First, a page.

Armenia crisis: Opposition leader set to become new PM

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Armenian opposition leader Nikol Pashinyan waves to his supporters at a rally in the capital Yerevan, 30 April 2018 Image copyright Reuters
Image caption Nikol Pashinyan has said he will rid Armenia of corruption

Armenia’s parliament is set to elect opposition leader Nikol Pashinyan as the country’s new prime minister in a watershed moment for the country.

Mr Pashinyan, who has led weeks of anti-government protests that forced former Prime Minister Serzh Sargsyan to resign, is the only candidate.

Armenia’s ruling Republican Party earlier said it would not put up a candidate in a bid to ease tensions.

The Republican Party has dominated Armenian politics since 1999.

Mr Sargsyan, who had served 10 years as president, stepped down on 23 April just days after being sworn in as PM. He had been accused of trying to cling to power.

All 47 opposition members of parliament have pledged to vote for Mr Pashinyan, but he will need support from some Republican Party deputies to win the majority he needs in the 105-seat house.

Mr Pashinyan, who has said he will rid Armenia of corruption, poverty and nepotism, called on his supporters to rally on Tuesday as parliament meets for the vote.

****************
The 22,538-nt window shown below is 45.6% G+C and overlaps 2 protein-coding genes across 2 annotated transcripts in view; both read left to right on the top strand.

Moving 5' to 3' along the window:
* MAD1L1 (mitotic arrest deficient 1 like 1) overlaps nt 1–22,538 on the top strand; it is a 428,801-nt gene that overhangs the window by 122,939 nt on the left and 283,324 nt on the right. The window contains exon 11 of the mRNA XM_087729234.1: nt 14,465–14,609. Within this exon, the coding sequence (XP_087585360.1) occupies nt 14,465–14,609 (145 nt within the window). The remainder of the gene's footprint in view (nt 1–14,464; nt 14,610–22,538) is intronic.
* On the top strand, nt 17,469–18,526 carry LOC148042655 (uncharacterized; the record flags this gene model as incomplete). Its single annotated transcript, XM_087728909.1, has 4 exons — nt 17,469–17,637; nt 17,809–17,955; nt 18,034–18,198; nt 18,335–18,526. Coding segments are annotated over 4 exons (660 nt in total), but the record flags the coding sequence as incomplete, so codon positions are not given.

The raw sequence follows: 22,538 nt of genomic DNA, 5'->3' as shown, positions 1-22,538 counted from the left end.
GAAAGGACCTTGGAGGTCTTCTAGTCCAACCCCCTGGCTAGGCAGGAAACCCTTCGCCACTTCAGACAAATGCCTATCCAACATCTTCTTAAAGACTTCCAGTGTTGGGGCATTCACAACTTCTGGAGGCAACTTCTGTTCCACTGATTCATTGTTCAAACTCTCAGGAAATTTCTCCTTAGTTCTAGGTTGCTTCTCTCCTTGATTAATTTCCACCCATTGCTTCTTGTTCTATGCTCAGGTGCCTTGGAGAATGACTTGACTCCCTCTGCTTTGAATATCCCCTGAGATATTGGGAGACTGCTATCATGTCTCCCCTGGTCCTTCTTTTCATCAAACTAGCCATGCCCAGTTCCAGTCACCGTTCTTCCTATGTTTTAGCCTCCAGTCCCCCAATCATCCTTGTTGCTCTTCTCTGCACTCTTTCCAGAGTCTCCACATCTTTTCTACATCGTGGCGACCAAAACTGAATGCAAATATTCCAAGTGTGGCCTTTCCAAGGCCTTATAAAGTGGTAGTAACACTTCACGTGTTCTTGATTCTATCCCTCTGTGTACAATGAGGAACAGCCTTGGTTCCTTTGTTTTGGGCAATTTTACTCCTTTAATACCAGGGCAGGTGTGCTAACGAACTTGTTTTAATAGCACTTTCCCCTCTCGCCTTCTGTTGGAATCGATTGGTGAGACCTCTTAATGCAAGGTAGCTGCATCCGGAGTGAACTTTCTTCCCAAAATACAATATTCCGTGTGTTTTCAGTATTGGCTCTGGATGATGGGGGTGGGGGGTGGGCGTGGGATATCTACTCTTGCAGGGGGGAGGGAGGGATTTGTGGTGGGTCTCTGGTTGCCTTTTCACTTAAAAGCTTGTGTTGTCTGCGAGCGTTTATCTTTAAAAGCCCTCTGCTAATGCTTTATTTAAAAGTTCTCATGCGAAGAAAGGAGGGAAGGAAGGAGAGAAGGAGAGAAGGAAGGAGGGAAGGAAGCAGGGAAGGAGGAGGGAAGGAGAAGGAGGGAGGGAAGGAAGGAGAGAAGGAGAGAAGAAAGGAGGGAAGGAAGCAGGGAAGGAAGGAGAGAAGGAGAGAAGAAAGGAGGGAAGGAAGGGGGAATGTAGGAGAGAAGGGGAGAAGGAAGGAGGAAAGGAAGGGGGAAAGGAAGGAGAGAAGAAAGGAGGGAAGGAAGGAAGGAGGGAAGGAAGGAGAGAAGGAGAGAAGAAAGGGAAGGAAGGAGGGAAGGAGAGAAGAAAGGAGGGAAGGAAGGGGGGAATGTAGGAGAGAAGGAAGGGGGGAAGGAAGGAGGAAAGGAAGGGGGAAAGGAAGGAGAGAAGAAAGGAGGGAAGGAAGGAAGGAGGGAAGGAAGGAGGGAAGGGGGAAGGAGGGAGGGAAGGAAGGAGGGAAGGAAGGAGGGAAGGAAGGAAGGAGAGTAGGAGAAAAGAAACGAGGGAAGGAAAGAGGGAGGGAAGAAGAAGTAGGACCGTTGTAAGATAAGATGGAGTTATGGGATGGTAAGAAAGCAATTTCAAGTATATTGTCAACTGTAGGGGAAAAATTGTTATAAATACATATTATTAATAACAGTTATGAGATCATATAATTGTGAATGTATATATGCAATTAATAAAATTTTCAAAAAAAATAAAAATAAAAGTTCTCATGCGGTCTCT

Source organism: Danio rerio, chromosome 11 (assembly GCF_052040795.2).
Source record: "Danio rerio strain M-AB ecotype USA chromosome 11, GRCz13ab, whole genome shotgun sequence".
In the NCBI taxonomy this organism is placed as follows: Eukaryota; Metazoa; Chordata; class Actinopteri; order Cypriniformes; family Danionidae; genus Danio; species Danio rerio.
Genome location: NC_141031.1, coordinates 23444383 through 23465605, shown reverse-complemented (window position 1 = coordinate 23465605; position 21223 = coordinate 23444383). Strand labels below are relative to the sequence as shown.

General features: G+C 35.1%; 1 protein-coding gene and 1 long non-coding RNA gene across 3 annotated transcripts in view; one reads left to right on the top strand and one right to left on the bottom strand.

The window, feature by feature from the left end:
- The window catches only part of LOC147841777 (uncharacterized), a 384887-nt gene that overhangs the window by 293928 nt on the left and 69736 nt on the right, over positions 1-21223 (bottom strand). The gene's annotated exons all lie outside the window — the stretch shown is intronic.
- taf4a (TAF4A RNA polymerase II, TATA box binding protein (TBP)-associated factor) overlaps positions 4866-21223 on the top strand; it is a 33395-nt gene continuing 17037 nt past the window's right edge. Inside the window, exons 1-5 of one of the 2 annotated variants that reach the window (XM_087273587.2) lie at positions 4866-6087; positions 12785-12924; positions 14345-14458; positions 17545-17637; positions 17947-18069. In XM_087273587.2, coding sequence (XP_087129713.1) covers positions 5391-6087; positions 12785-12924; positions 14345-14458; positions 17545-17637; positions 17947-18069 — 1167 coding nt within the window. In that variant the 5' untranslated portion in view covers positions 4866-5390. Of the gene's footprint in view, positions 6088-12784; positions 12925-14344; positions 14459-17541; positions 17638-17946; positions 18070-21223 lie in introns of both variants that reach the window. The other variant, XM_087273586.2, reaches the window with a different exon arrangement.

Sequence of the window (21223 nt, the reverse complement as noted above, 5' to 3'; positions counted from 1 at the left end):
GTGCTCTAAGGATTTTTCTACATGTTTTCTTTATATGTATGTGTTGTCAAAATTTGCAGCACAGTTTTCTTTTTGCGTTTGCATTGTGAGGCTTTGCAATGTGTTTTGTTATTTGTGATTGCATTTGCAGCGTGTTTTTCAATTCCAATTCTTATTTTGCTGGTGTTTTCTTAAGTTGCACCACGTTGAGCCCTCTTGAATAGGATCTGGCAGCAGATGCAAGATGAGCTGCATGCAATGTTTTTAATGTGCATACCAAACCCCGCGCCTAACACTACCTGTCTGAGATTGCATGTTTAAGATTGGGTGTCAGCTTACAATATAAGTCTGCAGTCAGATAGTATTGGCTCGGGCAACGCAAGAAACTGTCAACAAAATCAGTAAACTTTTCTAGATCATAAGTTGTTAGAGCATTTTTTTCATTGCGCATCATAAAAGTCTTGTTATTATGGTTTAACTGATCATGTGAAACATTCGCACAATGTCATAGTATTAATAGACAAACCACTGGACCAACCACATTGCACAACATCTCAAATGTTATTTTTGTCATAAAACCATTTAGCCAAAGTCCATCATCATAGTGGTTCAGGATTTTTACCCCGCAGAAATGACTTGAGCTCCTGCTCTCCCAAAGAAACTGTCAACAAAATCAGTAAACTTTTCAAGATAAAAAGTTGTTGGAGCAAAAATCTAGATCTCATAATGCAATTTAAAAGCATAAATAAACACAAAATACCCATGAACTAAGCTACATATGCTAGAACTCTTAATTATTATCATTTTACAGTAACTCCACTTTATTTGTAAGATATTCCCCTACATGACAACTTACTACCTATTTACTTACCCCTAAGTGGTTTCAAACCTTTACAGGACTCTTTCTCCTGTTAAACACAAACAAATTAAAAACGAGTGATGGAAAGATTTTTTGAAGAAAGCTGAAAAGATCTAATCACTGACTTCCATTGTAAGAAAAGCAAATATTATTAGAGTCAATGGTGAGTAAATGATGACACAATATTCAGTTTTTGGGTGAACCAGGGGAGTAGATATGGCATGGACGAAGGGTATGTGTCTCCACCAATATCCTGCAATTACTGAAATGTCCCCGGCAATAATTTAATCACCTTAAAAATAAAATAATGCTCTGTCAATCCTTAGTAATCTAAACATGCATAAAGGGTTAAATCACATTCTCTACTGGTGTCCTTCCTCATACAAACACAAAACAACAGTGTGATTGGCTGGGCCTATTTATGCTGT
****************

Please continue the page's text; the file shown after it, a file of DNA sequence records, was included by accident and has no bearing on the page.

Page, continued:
He has asked people to meet at Republic Square in the capital, Yerevan, to celebrate what he called “the public victory over hopelessness, emigration and uncertainty.

“Tomorrow, in this square, in this very square a big celebration must take place where the people, the Armenian people will celebrate their victory, their irreversible victory,” he said on Monday.

Mr Pashinyan, 42, has said he wants to call snap elections.

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Media captionSupporters mob Armenian protest leader Nikol Pashinyan after PM resigns

On Monday, thousands of Armenians marched through the capital, demanding that Mr Pashinyan be appointed prime minister.

In 2015, Armenians voted in a referendum to shift the country from a presidential to a parliamentary system, stripping powers from the president and giving them to the prime minister.

The vote was marred by allegations of ballot rigging and claims Mr Sargsyan wanted to simply switch office after his presidency ended.

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